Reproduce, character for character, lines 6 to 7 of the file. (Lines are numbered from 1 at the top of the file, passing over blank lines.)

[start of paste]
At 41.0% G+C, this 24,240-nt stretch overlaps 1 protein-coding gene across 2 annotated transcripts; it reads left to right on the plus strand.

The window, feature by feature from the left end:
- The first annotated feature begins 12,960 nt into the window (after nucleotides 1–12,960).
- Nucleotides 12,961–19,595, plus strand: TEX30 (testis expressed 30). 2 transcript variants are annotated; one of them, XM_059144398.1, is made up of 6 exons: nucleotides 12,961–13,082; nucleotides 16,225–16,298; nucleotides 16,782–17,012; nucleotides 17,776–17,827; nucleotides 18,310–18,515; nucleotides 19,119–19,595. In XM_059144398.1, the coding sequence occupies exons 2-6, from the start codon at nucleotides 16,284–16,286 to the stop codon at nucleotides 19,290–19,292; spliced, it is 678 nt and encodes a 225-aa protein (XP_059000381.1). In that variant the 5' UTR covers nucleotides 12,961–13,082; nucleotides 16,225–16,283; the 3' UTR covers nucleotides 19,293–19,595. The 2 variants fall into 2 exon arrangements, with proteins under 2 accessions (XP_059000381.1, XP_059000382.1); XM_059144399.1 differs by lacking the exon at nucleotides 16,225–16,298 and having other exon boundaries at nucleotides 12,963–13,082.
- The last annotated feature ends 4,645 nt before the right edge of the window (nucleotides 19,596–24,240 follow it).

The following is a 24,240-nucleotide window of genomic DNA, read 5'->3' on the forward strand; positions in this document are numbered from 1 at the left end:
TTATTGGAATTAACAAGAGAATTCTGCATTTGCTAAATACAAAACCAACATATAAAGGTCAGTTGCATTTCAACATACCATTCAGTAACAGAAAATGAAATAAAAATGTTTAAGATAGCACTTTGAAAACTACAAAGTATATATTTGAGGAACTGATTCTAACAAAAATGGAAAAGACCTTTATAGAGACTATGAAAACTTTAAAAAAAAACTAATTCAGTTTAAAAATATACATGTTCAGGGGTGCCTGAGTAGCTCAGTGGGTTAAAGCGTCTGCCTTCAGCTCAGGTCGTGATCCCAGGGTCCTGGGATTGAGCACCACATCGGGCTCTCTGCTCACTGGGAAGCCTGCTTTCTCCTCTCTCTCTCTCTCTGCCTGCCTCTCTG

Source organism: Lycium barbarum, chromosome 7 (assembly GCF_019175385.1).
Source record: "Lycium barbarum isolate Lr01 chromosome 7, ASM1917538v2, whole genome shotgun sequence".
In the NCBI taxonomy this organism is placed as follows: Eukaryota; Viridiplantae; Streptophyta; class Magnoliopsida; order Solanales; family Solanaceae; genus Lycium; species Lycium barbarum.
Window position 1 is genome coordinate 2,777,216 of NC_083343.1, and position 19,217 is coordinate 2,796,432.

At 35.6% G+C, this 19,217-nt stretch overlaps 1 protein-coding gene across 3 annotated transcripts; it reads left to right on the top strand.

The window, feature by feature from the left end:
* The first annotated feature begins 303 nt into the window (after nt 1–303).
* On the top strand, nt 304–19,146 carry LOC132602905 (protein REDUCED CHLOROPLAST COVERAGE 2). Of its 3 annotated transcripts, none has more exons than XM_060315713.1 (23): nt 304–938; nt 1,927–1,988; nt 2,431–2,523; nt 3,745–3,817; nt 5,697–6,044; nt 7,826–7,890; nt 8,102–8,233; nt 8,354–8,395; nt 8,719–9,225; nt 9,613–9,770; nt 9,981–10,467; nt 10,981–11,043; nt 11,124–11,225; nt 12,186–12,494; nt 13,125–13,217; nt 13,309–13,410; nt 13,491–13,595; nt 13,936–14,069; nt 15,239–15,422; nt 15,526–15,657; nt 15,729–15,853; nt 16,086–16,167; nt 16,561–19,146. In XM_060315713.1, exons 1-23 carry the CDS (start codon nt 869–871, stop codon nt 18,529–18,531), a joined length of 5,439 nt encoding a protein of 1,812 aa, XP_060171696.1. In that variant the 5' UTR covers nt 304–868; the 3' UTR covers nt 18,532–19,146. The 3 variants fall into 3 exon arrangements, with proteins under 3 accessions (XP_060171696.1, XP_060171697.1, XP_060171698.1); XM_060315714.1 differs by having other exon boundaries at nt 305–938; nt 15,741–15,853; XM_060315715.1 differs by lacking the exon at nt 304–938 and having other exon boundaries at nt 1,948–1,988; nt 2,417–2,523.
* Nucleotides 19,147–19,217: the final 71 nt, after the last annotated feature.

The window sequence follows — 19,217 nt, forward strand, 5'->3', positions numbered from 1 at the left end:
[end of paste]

The following is a 24,240-nucleotide window of genomic DNA, read 5'->3' on the forward strand; positions in this document are numbered from 1 at the left end:
TTATTGGAATTAACAAGAGAATTCTGCATTTGCTAAATACAAAACCAACATATAAAGGTCAGTTGCATTTCAACATACCATTCAGTAACAGAAAATGAAATAAAAATGTTTAAGATAGCACTTTGAAAACTACAAAGTATATATTTGAGGAACTGATTCTAACAAAAATGGAAAAGACCTTTATAGAGACTATGAAAACTTTAAAAAAAAACTAATTCAGTTTAAAAATATACATGTTCAGGGGTGCCTGAGTAGCTCAGTGGGTTAAAGCGTCTGCCTTCAGCTCAGGTCGTGATCCCAGGGTCCTGGGATTGAGCACCACATCGGGCTCTCTGCTCACTGGGAAGCCTGCTTTCTCCTCTCTCTCTCTCTCTGCCTGCCTCTCTG